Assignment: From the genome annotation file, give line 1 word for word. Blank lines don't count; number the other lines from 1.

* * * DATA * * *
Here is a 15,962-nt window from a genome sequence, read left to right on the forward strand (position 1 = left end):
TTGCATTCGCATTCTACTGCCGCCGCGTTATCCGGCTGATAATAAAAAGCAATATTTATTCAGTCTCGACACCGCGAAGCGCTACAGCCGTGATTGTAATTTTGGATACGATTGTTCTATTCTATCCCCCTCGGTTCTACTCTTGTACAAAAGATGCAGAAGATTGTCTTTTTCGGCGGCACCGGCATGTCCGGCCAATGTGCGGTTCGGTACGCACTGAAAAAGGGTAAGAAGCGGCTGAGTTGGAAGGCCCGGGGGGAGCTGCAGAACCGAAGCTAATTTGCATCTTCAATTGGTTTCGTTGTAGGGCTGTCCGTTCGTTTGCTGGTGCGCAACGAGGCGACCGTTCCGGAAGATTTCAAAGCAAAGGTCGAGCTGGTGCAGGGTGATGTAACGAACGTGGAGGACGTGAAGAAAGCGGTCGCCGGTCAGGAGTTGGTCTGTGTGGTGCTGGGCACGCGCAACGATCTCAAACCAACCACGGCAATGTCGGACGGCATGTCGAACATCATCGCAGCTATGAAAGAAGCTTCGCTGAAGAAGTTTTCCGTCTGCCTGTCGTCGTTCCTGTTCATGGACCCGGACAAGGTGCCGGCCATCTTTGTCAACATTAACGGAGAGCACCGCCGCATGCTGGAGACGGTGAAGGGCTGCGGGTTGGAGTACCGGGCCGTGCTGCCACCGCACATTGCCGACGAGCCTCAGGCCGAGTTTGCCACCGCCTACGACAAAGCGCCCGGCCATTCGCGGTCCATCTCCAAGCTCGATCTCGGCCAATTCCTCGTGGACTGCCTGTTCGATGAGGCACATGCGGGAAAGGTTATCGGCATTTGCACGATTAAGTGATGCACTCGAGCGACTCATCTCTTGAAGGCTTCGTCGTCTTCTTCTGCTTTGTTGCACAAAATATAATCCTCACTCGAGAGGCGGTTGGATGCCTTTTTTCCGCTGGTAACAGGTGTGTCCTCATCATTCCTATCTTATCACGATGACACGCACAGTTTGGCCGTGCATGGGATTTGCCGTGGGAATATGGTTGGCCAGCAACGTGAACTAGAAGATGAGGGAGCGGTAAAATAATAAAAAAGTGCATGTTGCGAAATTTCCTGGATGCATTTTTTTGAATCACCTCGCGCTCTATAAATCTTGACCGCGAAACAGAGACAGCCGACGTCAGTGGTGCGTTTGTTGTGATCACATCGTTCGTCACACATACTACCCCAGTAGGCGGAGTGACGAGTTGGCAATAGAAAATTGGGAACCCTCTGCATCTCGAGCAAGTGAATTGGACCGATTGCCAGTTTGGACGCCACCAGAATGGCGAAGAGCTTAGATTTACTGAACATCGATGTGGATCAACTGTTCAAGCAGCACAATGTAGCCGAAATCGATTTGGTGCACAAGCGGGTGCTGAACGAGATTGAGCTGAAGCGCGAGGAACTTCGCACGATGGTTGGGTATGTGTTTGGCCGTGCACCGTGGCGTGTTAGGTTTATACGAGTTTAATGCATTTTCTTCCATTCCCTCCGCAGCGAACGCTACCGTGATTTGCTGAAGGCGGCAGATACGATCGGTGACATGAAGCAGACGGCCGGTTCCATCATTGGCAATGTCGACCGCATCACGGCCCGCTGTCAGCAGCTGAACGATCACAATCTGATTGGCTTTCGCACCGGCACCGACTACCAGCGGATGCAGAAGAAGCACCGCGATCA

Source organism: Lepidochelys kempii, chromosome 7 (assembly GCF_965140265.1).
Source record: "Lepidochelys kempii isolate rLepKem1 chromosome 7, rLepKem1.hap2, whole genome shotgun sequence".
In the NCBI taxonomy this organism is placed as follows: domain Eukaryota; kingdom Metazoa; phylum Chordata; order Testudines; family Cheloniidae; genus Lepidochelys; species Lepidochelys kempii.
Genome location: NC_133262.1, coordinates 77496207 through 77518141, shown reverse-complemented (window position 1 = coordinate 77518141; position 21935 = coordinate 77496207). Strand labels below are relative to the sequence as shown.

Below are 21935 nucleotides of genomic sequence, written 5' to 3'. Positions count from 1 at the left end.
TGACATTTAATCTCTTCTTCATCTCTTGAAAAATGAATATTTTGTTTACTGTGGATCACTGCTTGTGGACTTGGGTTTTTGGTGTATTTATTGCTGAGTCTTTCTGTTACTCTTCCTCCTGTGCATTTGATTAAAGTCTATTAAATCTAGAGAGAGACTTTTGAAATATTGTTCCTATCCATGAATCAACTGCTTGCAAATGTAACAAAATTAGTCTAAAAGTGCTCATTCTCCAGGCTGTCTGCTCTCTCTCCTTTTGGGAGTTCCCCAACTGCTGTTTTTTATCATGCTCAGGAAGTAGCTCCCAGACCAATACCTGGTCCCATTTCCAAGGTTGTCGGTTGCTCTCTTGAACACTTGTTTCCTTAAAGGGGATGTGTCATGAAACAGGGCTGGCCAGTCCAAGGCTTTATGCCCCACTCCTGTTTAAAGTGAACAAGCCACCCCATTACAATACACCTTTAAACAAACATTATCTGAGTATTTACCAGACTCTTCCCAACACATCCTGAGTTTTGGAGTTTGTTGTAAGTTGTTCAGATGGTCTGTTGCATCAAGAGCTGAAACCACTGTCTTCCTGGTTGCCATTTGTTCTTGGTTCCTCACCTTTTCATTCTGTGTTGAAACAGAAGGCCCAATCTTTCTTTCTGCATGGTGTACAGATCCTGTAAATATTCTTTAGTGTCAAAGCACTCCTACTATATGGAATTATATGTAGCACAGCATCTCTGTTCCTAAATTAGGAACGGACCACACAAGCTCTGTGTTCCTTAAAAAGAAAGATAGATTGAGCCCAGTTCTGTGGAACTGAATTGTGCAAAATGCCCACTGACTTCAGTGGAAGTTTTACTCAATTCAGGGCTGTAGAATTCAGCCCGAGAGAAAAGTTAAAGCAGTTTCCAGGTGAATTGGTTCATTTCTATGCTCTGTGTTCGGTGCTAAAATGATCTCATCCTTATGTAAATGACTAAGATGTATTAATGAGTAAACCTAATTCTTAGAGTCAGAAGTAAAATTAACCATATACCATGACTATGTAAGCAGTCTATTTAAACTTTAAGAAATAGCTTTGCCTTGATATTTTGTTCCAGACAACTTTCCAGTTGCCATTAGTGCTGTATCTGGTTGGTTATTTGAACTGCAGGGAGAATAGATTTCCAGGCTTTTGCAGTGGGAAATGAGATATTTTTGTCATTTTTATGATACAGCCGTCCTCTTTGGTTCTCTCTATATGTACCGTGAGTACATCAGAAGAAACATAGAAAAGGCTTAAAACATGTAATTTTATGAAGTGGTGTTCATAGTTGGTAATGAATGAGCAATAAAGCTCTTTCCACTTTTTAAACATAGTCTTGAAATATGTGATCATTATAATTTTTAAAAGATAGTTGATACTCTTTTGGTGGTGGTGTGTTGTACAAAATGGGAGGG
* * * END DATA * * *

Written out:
Here is a 15,962-nt window from a genome sequence, read left to right on the forward strand (position 1 = left end):